Odd CA with D5300+ 105VR + SB-800??

Discussion in 'Nikon' started by mike_halliwell, Oct 6, 2014.

  1. I was out shooting some early morning dew covered cobwebs with my D5300 + 105VR + SB-800 and got the following image.
    Shot in M 1/200 @ ISO 100 @ f4.5 and Manual Flash at maybe 1/16 power.
    I've over JPEGed it to make it fit here, but the 2 big angled magenta and green bands are equally visible on the RAW.
    Is this normal CA behavior with a high contrast subject like this or is there something wacky going on because it's flash and spherical water drops (I don't think so!) or what?
    00csFh-551623984.jpg
     
  2. Late Edit. I should add that I'm not parallel with the cobweb as the intention was kinda soft > sharp > soft through the image. It now looks like a 'failed' lens CA test shot of an inclined black and white graded ruler!! Incase it matters, from what I remember, VR was ON.
     
  3. Question, In waterdroplets you often see "miniatures"of subjects behind the droplets ( they are like little fish eye lenses). Are you sure it is not subjects behind the web that you are seeing here ? ( maginfy the droplets as much as possible and see if you recognise something...) .
     
  4. I've bumped up the saturation so you can see the effect more clearly..
    00csGb-551627784.jpg
     
  5. here's 2 more...the colour moves around too! Increases sat by 60%
    00csGd-551627884.jpg
     
  6. I would be wondering if you're getting some kind of prism effect with the water droplets and the light from your flash, along with the natural light of the scene.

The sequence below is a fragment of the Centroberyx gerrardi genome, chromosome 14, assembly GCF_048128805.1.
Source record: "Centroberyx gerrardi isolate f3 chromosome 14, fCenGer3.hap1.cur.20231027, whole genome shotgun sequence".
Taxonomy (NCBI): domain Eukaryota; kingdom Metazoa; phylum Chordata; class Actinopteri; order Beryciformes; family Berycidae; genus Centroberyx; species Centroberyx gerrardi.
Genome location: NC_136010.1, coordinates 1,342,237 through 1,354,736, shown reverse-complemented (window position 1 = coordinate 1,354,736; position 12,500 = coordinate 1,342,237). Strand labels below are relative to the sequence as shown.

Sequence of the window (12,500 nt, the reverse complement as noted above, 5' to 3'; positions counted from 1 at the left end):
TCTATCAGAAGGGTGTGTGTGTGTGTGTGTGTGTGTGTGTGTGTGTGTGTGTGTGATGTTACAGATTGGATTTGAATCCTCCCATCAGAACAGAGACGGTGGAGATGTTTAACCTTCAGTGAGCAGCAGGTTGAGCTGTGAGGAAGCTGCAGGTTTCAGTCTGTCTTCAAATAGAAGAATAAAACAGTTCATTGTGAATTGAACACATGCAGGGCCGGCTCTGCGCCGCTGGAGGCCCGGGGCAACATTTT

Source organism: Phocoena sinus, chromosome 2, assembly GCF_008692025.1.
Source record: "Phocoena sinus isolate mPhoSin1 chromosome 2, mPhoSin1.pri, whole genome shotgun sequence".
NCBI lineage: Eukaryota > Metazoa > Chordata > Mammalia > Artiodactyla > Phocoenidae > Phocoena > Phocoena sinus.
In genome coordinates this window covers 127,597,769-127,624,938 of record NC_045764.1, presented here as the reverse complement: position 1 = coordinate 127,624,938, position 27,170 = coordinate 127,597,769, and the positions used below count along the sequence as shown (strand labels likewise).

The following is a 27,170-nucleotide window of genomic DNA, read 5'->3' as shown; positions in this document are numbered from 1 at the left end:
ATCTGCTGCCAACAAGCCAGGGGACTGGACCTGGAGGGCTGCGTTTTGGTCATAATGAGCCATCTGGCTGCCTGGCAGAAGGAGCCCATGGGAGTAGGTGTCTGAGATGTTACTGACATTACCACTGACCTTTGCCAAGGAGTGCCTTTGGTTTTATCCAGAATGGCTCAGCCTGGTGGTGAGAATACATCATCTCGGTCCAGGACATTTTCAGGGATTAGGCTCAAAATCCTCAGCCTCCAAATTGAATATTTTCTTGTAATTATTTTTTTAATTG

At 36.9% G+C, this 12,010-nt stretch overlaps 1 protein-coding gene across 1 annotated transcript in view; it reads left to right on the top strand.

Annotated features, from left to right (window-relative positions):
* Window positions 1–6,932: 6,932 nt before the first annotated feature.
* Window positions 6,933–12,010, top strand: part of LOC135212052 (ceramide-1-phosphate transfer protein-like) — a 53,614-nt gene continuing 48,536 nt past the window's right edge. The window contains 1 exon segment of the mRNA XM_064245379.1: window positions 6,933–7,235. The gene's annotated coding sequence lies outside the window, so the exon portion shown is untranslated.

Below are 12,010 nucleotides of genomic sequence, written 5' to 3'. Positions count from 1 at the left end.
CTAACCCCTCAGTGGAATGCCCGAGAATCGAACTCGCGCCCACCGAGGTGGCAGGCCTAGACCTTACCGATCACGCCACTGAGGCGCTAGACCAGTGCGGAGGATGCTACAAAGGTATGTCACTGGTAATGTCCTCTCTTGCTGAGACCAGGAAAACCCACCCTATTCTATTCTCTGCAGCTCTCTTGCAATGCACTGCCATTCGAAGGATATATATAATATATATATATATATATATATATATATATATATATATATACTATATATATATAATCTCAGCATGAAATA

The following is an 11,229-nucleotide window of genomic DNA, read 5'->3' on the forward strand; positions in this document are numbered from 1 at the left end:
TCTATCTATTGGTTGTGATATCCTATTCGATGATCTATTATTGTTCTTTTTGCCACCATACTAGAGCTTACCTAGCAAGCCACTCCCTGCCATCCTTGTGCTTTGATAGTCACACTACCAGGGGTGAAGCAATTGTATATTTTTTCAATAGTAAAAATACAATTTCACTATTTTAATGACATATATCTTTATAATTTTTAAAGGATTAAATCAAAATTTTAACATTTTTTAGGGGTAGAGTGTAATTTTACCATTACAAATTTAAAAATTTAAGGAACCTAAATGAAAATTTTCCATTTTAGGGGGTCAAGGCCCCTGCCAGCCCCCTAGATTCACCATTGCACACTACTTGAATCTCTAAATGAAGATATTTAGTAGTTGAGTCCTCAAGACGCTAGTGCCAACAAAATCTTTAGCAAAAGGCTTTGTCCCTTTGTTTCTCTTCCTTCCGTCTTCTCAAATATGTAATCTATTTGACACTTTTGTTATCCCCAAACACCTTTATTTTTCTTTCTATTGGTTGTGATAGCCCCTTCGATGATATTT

7. That'd be my guess too, that it's somehow prismatic/diffractive/scattering in origin.
     
  8. Mike, I have no idea what is causing the effect, but I really like your "Increased Saturation" image. Darken down the background in post, and you have a beautiful, creative image.
     
  9. It has nothing to do with Color Aberration, (CA) usually produced by most of the lenses at the corners, and visible in the sharp contrast line, extremely magnified, at left, kinda blueish, right pinkish line. This effect on your image, a results of those tiny prism, reflecting the background light, combining with the flash light you using. Try using natural light or add extra light with reflectors as a more natural light, then flash light. Which is s standard for close-up photography. Naturally, you need to use a steady tripod. I using the 105/2.8 VR, but, never using the VR mode, and always using tripod, camera and lens in manual mode. The 105/2.8 VR, one of the sharpest close-up lens after the AF 200/4ED.
     
  10. The reason I had to use flash was that the cobweb was gently swaying in the morning breeze.
    I was thinking more of Longitudinal Chromatic Aberration like this saturation increased Lensalign 'failure' image.
    This page shows Bad Long CA...
    http://www.lenstip.com/297.5-Lens_review-Samyang_35_mm_f_1.4_AS_UMC__Chromatic_aberration.html
    00csJa-551641584.jpg
     
  11. Thanks Brooks, it is pretty surreal!
    I'd not really looked at it in a positive way until you mentioned it...:)
     
  12. Mike, please post the (further still) edited surreal photo for a reference.
    I still think that what we are seeing is the LoCA alias axial CA. I if it was the prism effect of those water droplets, then the colour shift would have been different.
     
  13. This is longitudinal CA where subjects in front of the plane of focus are purple and the those behind are green. It has nothing to do with the water droplets. It will improve if you stop it down. Some copies of The Micro Nikkor 105mm f/2.8G have absolutely horrible Lo CA. I know, I had one that I bought new. I wasn't usable as a medium telephoto because of this. I had to stop it way down to get the CA to an acceptable lever.